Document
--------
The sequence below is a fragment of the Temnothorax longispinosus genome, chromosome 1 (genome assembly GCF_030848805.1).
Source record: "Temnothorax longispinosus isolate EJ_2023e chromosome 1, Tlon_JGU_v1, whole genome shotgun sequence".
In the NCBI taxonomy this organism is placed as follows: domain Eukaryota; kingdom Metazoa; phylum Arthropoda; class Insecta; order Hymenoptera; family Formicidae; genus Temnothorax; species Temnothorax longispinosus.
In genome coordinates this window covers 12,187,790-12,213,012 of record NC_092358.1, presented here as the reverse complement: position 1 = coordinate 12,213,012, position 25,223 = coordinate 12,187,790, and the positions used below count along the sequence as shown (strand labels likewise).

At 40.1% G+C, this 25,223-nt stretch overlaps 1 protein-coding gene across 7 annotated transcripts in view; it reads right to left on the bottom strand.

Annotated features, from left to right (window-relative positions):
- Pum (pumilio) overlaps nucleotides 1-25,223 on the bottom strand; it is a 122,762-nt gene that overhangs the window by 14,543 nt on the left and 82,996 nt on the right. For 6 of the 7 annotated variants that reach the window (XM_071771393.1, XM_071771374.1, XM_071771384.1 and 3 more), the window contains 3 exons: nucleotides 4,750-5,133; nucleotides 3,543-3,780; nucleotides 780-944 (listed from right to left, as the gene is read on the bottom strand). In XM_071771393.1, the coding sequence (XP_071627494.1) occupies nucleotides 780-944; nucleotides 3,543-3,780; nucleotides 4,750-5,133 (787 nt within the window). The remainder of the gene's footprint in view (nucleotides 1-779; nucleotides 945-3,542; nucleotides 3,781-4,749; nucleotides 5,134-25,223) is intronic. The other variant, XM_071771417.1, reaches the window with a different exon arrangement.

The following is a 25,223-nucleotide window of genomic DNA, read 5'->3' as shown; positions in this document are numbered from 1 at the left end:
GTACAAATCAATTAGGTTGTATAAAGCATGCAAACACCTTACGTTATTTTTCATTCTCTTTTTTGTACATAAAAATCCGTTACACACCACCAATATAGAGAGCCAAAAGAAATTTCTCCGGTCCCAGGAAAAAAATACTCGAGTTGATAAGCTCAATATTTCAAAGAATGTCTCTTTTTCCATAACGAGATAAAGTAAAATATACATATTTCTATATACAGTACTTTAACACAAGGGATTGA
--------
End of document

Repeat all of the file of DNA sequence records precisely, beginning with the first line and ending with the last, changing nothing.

The sequence below is a fragment of the Temnothorax longispinosus genome, chromosome 1 (genome assembly GCF_030848805.1).
Source record: "Temnothorax longispinosus isolate EJ_2023e chromosome 1, Tlon_JGU_v1, whole genome shotgun sequence".
In the NCBI taxonomy this organism is placed as follows: domain Eukaryota; kingdom Metazoa; phylum Arthropoda; class Insecta; order Hymenoptera; family Formicidae; genus Temnothorax; species Temnothorax longispinosus.
In genome coordinates this window covers 12,187,790-12,213,012 of record NC_092358.1, presented here as the reverse complement: position 1 = coordinate 12,213,012, position 25,223 = coordinate 12,187,790, and the positions used below count along the sequence as shown (strand labels likewise).

At 40.1% G+C, this 25,223-nt stretch overlaps 1 protein-coding gene across 7 annotated transcripts in view; it reads right to left on the bottom strand.

Annotated features, from left to right (window-relative positions):
- Pum (pumilio) overlaps nucleotides 1-25,223 on the bottom strand; it is a 122,762-nt gene that overhangs the window by 14,543 nt on the left and 82,996 nt on the right. For 6 of the 7 annotated variants that reach the window (XM_071771393.1, XM_071771374.1, XM_071771384.1 and 3 more), the window contains 3 exons: nucleotides 4,750-5,133; nucleotides 3,543-3,780; nucleotides 780-944 (listed from right to left, as the gene is read on the bottom strand). In XM_071771393.1, the coding sequence (XP_071627494.1) occupies nucleotides 780-944; nucleotides 3,543-3,780; nucleotides 4,750-5,133 (787 nt within the window). The remainder of the gene's footprint in view (nucleotides 1-779; nucleotides 945-3,542; nucleotides 3,781-4,749; nucleotides 5,134-25,223) is intronic. The other variant, XM_071771417.1, reaches the window with a different exon arrangement.

The following is a 25,223-nucleotide window of genomic DNA, read 5'->3' as shown; positions in this document are numbered from 1 at the left end:
GTACAAATCAATTAGGTTGTATAAAGCATGCAAACACCTTACGTTATTTTTCATTCTCTTTTTTGTACATAAAAATCCGTTACACACCACCAATATAGAGAGCCAAAAGAAATTTCTCCGGTCCCAGGAAAAAAATACTCGAGTTGATAAGCTCAATATTTCAAAGAATGTCTCTTTTTCCATAACGAGATAAAGTAAAATATACATATTTCTATATACAGTACTTTAACACAAGGGATTGA